Doctors Manitoba continues to offer assistance to physicians requiring PPE. We still have some non-medical grade PPE available to physicians in need including cloth masks and gowns. We have been able to source some medical-grade PPE that we can begin offering early next week on a cost recovery basis. You can request help from Doctors Manitoba, using our new PPE Assistance Request form. We will capture your PPE needs to help gauge demand and you can place an order for PPE. Currently, for medical-grade PPE we have procedure masks and gloves available.
Physicians are encouraged to try their normal supplier first and then try ordering through Shared Health Logistics. You can view the ordering information on our PPE resource page.
How has your ordering experience been with Shared Health? Please email us at email@example.com. We would like to hear if you’ve tried ordering, and whether or not your order was delivered.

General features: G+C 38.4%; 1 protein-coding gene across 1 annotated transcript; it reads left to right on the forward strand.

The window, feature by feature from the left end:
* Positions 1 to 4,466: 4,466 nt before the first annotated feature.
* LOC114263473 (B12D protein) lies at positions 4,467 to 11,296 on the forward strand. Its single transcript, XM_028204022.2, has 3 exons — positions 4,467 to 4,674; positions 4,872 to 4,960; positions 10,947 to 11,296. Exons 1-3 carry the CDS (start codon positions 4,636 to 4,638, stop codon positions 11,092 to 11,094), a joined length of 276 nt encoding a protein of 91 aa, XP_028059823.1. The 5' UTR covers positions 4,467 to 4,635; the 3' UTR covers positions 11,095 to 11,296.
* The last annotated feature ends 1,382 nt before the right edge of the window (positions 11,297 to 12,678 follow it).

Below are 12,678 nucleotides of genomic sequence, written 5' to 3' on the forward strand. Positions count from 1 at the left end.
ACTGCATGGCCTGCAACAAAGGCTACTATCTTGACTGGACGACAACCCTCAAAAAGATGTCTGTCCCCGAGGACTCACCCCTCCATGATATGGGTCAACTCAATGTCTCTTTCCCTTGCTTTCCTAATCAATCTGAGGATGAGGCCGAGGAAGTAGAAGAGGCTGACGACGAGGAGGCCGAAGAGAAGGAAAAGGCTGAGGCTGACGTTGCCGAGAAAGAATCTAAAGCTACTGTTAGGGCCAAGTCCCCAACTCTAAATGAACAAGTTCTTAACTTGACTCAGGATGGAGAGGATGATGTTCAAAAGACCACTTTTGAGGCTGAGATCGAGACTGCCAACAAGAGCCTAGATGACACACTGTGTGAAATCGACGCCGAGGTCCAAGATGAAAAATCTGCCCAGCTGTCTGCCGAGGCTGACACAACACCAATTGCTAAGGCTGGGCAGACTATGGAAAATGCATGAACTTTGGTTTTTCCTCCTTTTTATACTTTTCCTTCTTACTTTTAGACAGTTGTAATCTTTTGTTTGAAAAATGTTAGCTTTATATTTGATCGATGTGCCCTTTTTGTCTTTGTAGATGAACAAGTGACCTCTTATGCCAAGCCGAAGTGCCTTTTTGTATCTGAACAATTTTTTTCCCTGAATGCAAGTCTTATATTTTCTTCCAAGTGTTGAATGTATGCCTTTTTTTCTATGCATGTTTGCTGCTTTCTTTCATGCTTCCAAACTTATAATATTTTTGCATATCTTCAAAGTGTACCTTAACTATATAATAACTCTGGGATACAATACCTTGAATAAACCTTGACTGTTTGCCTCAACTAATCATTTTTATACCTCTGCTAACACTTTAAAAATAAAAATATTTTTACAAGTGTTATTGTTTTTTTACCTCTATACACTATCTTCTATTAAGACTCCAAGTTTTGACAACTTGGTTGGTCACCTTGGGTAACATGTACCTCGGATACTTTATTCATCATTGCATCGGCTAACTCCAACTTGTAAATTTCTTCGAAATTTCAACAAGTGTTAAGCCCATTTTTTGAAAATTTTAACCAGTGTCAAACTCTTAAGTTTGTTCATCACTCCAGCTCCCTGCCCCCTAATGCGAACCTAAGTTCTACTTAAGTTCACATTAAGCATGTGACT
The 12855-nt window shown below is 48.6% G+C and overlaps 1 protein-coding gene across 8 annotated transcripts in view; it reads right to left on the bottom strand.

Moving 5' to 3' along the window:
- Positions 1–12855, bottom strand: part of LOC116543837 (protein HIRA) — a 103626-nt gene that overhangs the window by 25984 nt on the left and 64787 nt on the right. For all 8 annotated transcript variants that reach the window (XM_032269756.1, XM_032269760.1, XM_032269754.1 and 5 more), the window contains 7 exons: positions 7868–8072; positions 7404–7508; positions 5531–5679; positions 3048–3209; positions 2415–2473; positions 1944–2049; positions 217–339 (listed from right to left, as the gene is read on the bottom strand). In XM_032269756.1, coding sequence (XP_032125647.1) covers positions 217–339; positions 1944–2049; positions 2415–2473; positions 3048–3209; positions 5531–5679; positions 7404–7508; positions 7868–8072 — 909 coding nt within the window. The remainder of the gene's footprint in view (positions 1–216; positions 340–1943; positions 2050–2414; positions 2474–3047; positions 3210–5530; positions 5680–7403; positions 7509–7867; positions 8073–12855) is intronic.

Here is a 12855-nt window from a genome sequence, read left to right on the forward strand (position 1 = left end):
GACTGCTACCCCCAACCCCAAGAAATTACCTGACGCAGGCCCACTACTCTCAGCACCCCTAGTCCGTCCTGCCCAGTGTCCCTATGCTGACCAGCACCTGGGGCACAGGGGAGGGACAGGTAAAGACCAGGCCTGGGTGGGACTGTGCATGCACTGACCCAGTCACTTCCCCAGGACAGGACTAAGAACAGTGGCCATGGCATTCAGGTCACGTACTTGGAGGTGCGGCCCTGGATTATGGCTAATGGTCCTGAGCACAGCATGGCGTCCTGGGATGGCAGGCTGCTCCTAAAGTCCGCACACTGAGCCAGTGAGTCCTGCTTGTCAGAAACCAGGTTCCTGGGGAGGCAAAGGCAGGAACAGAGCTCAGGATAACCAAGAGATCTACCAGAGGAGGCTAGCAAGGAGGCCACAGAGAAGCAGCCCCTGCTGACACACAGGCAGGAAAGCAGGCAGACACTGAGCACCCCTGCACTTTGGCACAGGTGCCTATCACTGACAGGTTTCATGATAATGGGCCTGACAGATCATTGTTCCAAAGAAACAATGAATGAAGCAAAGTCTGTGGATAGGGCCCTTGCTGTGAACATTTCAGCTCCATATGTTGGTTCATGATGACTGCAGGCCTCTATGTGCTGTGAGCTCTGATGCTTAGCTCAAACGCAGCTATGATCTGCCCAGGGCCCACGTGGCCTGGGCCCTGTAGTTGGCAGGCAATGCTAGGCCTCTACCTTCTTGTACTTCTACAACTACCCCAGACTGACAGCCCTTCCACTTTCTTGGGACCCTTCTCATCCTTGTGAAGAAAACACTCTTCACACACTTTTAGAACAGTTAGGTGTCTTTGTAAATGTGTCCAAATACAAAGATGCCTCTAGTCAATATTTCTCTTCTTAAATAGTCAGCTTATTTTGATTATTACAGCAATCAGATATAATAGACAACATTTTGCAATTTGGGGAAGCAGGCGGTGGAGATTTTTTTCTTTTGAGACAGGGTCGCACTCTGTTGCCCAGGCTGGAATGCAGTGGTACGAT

As surgeries resume in Manitoba, more patients and physicians are becoming aware of Shared Health’s guidance requiring patients to self-isolate for 14 days prior to their procedure and receive a COVID-19 test as a precaution. We understand this requirement has been in effect since late March, but has not had a major impact in practice until recently as very few scheduled surgeries were proceeding due to pandemic restrictions in the health system.
A memo was issued earlier this month clarifying the definition of “reliably isolated patients” for further guidance. Shared Health has also produced patient information on the requirement that you can use with your patients.